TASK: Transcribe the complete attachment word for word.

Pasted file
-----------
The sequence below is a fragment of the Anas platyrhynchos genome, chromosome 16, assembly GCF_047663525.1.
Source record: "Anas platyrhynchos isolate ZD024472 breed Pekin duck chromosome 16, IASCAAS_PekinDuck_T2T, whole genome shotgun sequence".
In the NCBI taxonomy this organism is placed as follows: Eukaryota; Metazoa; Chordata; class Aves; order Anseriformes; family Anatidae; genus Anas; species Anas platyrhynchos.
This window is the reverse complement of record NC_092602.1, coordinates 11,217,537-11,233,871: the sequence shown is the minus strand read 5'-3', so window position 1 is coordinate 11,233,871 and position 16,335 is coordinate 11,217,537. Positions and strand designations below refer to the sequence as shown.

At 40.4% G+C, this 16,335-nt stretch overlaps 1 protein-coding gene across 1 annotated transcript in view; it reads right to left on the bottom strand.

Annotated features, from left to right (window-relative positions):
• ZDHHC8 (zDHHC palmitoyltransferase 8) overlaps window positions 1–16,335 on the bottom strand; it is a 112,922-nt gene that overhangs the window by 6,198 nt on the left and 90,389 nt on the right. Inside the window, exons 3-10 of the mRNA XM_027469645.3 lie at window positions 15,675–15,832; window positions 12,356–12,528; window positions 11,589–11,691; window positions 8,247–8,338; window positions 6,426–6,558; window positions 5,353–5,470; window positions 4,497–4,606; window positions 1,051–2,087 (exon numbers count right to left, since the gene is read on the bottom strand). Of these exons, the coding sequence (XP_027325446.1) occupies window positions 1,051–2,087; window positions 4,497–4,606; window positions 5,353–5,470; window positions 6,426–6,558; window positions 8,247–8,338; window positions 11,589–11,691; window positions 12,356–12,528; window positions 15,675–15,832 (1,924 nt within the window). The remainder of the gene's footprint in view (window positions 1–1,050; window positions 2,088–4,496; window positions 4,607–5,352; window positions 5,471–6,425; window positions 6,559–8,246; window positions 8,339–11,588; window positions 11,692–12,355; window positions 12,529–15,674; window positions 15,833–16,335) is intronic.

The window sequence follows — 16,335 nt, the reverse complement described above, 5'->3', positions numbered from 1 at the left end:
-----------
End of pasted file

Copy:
The sequence below is a fragment of the Anas platyrhynchos genome, chromosome 16, assembly GCF_047663525.1.
Source record: "Anas platyrhynchos isolate ZD024472 breed Pekin duck chromosome 16, IASCAAS_PekinDuck_T2T, whole genome shotgun sequence".
In the NCBI taxonomy this organism is placed as follows: Eukaryota; Metazoa; Chordata; class Aves; order Anseriformes; family Anatidae; genus Anas; species Anas platyrhynchos.
This window is the reverse complement of record NC_092602.1, coordinates 11,217,537-11,233,871: the sequence shown is the minus strand read 5'-3', so window position 1 is coordinate 11,233,871 and position 16,335 is coordinate 11,217,537. Positions and strand designations below refer to the sequence as shown.

At 40.4% G+C, this 16,335-nt stretch overlaps 1 protein-coding gene across 1 annotated transcript in view; it reads right to left on the bottom strand.

Annotated features, from left to right (window-relative positions):
• ZDHHC8 (zDHHC palmitoyltransferase 8) overlaps window positions 1–16,335 on the bottom strand; it is a 112,922-nt gene that overhangs the window by 6,198 nt on the left and 90,389 nt on the right. Inside the window, exons 3-10 of the mRNA XM_027469645.3 lie at window positions 15,675–15,832; window positions 12,356–12,528; window positions 11,589–11,691; window positions 8,247–8,338; window positions 6,426–6,558; window positions 5,353–5,470; window positions 4,497–4,606; window positions 1,051–2,087 (exon numbers count right to left, since the gene is read on the bottom strand). Of these exons, the coding sequence (XP_027325446.1) occupies window positions 1,051–2,087; window positions 4,497–4,606; window positions 5,353–5,470; window positions 6,426–6,558; window positions 8,247–8,338; window positions 11,589–11,691; window positions 12,356–12,528; window positions 15,675–15,832 (1,924 nt within the window). The remainder of the gene's footprint in view (window positions 1–1,050; window positions 2,088–4,496; window positions 4,607–5,352; window positions 5,471–6,425; window positions 6,559–8,246; window positions 8,339–11,588; window positions 11,692–12,355; window positions 12,529–15,674; window positions 15,833–16,335) is intronic.

The window sequence follows — 16,335 nt, the reverse complement described above, 5'->3', positions numbered from 1 at the left end: